The U.S. merchandise trade deficit with China set a record through April, hitting $119,050,900,000 for the first four months of 2018, according to data released today by the Census Bureau. From January through April, the Census Bureau reports, the United States exported $42,291,500,000 in goods to China while importing $161,342,400,000. In other words, when measured by dollar value, the United States bought about 3.8 times as much in goods from China as China bought from the United States. Prior to this year, the record for the highest trade deficit with China in the first four months of the year came in 2015, when it hit $115,320,000,000 in constant April 2018 dollars (adjusted using the Bureau of Labor Statistics inflation calculator). The Census Bureau has posted online the month-by-month U.S.-China trade data going back to 1985. In all 34 years from 1985 through 2018, the U.S. has run a merchandise trade deficit with China in the January through April period. The last time the U.S. ran a merchandise trade surplus with China in any given month, according to the Census Bureau data, was in April 1986, when the U.S. ran a $54,000,000 trade surplus with China. In every month since then, the U.S. has run a merchandise trade deficit with China. In 1985, the first year for which the Census Bureau has posted the data online, the U.S. ran a January-through-April merchandise trade deficit with China of $240,000,000 (in constant April 2018 dollars). The $119,050,900,000 U.S.-China merchandise trade deficit in January through April of this year is 496 times that amount. In January through April of 2017, the U.S. ran a $109,120,000,000 merchandise trade deficit with China (in constant April 2018 dollars). Through all of 2017, the U.S. ran a merchandise trade deficit with China of $375,576,400,000 (in 2017 dollars). This resulted from the U.S. importing $505,470,000,000 in goods from China, while exporting only $129,893,600,000. In 2017, according to the Census Bureau, the top products the U.S. imported from China (by dollar value) were cell phones and other household goods ($70,359,818,000); computers ($45,515,206,000); telecommunications equipment ($33,490,521,000); computer accessories ($31,648,577,000); toys, games and sporting goods ($26,751,412,000); apparel, textiles, nonwool or cotton ($24,137,388,000); furniture, household goods ($20,669,126,000); other parts and accessories of vehicles ($14,406,417,000); household appliances ($14,138,581,000); and electric apparatus ($14,080,858,000).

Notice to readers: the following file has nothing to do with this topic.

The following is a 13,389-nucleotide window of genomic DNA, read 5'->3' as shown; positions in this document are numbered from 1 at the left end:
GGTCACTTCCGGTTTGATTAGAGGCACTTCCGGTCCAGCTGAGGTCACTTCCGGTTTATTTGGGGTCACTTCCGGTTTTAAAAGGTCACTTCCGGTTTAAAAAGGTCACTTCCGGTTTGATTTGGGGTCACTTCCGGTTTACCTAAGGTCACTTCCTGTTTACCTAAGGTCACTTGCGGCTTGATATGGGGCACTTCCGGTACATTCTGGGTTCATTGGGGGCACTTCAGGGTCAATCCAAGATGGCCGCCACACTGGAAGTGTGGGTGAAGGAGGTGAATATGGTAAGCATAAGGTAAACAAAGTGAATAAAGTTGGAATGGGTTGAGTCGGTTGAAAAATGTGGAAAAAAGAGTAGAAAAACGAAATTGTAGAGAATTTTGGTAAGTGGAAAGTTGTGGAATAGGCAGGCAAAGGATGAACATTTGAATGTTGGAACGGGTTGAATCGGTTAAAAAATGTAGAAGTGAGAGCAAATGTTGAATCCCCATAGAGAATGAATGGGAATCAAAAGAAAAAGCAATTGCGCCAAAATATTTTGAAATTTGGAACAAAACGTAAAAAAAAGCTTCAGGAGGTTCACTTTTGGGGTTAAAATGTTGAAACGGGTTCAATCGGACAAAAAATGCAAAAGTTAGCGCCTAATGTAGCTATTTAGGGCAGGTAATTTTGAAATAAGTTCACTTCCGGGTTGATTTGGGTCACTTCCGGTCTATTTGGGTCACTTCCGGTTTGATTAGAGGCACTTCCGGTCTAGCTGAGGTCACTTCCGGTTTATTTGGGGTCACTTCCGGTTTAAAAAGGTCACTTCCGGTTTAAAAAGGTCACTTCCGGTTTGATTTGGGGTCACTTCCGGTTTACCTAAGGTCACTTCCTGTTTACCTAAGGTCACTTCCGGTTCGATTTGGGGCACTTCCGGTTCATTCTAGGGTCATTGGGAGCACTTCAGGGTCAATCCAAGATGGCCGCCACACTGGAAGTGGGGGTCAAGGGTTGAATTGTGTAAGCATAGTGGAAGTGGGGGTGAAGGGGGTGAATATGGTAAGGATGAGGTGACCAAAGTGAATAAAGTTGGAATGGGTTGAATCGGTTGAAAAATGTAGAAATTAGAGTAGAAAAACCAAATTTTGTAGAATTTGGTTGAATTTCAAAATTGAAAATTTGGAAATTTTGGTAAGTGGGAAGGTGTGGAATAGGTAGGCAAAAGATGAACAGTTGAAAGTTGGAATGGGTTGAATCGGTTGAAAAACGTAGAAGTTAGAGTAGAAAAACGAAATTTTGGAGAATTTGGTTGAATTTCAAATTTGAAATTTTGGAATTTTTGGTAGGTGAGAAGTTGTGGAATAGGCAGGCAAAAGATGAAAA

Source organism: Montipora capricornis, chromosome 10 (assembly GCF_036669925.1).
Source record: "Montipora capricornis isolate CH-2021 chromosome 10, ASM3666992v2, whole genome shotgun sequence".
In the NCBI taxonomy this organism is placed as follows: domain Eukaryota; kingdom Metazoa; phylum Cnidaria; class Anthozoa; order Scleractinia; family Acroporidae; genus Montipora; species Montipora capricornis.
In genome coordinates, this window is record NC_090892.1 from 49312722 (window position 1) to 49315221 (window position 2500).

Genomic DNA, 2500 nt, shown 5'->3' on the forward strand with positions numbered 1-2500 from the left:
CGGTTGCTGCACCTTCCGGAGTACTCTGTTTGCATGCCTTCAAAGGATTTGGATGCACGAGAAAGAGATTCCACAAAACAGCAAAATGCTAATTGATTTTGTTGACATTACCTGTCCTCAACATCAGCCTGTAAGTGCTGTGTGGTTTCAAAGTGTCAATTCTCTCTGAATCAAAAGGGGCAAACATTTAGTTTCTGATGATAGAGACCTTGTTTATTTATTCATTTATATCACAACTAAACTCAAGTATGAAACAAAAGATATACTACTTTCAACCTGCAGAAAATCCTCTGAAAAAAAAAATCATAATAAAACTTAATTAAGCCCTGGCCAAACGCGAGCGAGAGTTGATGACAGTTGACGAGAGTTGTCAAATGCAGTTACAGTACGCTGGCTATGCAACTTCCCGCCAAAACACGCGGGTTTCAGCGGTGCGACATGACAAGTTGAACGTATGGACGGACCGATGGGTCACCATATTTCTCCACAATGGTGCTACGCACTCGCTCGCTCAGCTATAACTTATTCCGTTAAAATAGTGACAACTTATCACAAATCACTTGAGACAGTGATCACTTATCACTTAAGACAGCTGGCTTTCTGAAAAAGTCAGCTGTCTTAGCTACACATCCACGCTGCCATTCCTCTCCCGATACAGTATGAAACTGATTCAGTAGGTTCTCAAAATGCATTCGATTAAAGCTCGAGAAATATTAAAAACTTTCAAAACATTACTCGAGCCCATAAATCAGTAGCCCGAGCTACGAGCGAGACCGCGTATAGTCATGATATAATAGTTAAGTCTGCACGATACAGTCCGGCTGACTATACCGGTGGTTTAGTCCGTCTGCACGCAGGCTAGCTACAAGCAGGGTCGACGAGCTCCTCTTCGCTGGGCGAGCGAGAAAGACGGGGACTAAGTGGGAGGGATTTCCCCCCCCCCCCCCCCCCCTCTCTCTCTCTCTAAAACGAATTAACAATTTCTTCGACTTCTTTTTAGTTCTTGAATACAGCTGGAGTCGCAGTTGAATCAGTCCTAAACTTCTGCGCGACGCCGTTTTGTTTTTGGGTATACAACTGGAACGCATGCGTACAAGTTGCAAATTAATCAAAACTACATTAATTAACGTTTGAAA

This crazy, WAY out of balance, trade deficit with China has been going on for over 30 years, and has only gotten worse.. Thank goodness Trump is finally addressing this issue!